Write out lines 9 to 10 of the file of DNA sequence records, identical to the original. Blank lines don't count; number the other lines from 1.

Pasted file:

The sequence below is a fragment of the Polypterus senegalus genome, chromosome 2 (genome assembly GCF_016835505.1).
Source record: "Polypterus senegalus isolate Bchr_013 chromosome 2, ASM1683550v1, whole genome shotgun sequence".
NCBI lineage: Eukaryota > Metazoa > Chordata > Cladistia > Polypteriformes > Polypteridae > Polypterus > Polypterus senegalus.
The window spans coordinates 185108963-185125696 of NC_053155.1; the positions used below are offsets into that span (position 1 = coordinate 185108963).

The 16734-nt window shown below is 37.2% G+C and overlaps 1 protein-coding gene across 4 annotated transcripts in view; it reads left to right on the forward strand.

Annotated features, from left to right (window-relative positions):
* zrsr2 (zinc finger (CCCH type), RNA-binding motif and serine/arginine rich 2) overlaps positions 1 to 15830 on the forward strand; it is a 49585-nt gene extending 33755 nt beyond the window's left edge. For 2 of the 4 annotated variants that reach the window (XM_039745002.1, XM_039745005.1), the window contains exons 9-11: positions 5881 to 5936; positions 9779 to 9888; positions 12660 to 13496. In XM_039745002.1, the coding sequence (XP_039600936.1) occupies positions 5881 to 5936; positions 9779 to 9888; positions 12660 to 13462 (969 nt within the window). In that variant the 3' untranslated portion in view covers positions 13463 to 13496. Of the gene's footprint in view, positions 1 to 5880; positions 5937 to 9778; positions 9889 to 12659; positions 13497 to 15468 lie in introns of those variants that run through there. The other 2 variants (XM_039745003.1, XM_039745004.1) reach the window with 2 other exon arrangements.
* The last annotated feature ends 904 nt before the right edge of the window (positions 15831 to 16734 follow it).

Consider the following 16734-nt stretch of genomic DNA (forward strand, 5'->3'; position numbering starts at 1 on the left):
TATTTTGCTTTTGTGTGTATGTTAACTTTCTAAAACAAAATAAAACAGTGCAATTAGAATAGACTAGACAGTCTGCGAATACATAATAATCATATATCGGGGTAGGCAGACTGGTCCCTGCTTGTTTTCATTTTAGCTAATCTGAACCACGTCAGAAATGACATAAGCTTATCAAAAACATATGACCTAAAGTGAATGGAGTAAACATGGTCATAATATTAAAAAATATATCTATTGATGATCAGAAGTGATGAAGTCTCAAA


Consider the following 16734-nt stretch of genomic DNA (forward strand, 5'->3'; position numbering starts at 1 on the left):
TATTTTGCTTTTGTGTGTATGTTAACTTTCTAAAACAAAATAAAACAGTGCAATTAGAATAGACTAGACAGTCTGCGAATACATAATAATCATATATCGGGGTAGGCAGACTGGTCCCTGCTTGTTTTCATTTTAGCTAATCTGAACCACGTCAGAAATGACATAAGCTTATCAAAAACATATGACCTAAAGTGAATGGAGTAAACATGGTCATAATATTAAAAAATATATCTATTGATGATCAGAAGTGATGAAGTCTCAAA